Washington [US], December 8 (ANI/Sputnik): Antibody measurements shortly after people were vaccinated against COVID-19 revealed the potential for speedier clinical trials of new vaccine candidates with fewer participants, the National Institutes of Health (NIH) said.
"In people who received two doses of the Moderna COVID-19 vaccine, levels of antibodies found in the blood correlated with protection against illness," NIH said in a press release on Tuesday.
"The findings show that measurement of certain antibody levels could allow for smaller, faster studies of vaccines against COVID-19 variants."
Researchers with the Fred Hutchinson Cancer Research Center measured antibodies of more than 1,000 Moderna COVID-19 vaccine recipients to look for associations between antibody levels and the risk of symptomatic breakthrough infections, the release said.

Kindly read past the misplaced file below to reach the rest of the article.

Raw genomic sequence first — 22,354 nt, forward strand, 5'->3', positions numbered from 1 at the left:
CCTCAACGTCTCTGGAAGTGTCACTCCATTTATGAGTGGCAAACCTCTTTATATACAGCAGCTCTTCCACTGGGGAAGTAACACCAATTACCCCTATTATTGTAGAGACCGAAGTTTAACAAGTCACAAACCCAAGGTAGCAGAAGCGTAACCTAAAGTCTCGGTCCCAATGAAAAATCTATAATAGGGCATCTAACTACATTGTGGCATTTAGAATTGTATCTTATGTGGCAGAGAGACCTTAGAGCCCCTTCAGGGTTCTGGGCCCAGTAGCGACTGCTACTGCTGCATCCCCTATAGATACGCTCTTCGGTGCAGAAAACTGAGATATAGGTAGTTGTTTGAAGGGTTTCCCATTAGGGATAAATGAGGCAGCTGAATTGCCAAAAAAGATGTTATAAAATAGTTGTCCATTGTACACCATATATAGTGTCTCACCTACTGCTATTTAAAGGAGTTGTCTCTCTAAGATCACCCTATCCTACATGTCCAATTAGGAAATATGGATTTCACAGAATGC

The team measured binding antibodies, which bind viruses to tag them for destruction, and neutralizing antibodies, which stop viruses from infecting cells by blocking the parts they need to enter, the release also said.
For people with no detectable neutralizing antibodies, the vaccine was only 51 per cent effective. For people with the highest levels, it was 98 per cent effective. Both types of antibodies had similar associations with vaccine effectiveness, the release added.
Researchers, however, said it is not yet known whether short-term antibody measures correlate with long-term protection, although study participants will be monitored for two years, according to the release. (ANI/Sputnik)